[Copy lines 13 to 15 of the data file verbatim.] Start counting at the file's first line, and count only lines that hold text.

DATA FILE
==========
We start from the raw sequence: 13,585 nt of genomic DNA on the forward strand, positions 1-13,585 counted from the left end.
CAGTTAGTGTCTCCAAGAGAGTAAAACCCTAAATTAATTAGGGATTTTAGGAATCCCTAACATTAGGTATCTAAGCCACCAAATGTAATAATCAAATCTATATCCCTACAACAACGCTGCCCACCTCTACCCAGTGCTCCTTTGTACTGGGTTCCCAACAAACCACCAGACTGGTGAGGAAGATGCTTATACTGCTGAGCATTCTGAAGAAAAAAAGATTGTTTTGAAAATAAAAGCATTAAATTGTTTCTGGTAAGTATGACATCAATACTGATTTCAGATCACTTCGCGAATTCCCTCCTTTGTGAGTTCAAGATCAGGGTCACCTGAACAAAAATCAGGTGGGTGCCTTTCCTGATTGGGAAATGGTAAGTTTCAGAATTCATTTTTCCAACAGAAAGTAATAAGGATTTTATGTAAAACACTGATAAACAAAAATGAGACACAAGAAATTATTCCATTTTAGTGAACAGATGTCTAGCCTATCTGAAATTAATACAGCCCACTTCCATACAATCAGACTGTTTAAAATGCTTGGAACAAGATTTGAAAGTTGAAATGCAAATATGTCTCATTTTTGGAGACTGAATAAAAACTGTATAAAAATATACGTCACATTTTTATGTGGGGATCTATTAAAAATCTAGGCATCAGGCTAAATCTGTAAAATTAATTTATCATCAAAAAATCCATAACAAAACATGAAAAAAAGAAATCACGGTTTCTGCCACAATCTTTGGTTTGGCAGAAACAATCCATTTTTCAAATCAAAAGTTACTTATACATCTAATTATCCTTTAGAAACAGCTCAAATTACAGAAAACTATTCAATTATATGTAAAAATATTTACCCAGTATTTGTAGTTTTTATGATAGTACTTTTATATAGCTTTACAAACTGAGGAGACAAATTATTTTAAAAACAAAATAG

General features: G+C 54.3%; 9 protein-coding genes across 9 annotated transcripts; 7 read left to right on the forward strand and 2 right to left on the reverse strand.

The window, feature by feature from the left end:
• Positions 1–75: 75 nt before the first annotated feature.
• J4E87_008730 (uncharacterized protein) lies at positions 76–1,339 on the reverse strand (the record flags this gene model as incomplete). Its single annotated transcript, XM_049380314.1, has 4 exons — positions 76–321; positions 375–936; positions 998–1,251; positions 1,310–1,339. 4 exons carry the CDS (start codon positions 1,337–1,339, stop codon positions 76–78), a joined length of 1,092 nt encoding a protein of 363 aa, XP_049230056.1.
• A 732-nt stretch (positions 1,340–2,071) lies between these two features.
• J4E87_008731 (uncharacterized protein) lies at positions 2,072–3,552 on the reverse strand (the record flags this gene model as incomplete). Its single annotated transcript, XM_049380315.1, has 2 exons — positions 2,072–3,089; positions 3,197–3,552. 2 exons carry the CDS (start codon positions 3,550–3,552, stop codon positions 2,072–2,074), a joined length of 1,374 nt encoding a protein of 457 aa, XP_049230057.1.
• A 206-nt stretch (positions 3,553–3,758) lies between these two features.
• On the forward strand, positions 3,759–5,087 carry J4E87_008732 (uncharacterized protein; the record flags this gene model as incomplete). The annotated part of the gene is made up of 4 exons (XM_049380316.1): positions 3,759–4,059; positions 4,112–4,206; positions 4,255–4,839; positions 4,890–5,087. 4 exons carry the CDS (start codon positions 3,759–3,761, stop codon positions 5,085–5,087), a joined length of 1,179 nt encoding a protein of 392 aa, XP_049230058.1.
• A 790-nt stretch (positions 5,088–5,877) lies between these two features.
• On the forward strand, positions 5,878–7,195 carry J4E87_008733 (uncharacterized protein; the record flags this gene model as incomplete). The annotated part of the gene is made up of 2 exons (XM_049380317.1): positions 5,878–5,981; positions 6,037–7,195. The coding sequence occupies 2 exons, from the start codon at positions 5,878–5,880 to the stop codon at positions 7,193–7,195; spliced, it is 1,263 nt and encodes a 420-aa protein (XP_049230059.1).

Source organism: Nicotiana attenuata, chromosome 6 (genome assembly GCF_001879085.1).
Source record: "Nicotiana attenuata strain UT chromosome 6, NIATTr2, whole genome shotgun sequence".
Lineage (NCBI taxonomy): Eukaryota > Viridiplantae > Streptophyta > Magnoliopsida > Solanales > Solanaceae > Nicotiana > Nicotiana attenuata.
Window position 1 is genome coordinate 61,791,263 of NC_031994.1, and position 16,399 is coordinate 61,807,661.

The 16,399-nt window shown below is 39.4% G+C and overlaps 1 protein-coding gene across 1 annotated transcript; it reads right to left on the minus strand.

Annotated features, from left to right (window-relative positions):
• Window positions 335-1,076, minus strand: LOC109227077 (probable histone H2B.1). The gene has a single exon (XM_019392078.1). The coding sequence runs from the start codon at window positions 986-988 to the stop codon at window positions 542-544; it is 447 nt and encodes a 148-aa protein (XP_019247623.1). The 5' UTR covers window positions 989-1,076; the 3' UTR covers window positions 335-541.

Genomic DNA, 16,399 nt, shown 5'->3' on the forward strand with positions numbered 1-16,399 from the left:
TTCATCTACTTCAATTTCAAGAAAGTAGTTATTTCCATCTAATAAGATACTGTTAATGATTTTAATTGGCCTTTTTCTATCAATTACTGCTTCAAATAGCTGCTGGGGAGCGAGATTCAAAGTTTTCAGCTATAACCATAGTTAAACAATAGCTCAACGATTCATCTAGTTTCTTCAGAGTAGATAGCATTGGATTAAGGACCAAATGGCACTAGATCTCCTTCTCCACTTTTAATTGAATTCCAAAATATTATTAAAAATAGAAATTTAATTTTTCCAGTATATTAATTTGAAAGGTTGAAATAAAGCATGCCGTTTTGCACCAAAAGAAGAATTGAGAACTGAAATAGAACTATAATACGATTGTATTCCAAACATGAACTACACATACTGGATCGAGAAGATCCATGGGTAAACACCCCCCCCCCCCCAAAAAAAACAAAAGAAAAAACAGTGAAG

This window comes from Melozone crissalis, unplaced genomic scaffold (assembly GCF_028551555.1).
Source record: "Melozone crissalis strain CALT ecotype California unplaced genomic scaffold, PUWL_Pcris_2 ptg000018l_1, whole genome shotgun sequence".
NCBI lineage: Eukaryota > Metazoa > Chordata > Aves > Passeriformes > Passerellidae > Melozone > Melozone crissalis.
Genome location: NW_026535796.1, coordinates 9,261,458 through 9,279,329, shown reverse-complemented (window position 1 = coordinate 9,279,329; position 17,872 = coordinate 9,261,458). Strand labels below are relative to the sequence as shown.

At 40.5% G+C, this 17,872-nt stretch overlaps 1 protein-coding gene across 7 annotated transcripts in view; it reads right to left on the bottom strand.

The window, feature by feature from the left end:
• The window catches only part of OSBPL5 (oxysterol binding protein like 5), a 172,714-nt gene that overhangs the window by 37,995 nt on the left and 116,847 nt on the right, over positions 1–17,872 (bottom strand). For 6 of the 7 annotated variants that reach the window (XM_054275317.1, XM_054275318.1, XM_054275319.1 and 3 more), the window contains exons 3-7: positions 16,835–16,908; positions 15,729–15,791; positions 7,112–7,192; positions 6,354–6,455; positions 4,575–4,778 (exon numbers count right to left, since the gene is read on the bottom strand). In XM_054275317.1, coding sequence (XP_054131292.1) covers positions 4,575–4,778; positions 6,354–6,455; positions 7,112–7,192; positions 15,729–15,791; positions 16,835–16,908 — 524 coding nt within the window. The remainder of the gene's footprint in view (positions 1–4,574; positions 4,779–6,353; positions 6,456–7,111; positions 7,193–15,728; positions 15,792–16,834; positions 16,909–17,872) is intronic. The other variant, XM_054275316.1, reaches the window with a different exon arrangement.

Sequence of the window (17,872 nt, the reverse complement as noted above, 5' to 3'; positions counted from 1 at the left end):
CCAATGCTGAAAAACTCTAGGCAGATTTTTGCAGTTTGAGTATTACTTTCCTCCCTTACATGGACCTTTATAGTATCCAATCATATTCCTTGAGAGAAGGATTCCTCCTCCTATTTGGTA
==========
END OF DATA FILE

Source organism: Nicotiana attenuata, chromosome 6 (genome assembly GCF_001879085.1).
Source record: "Nicotiana attenuata strain UT chromosome 6, NIATTr2, whole genome shotgun sequence".
Lineage (NCBI taxonomy): Eukaryota > Viridiplantae > Streptophyta > Magnoliopsida > Solanales > Solanaceae > Nicotiana > Nicotiana attenuata.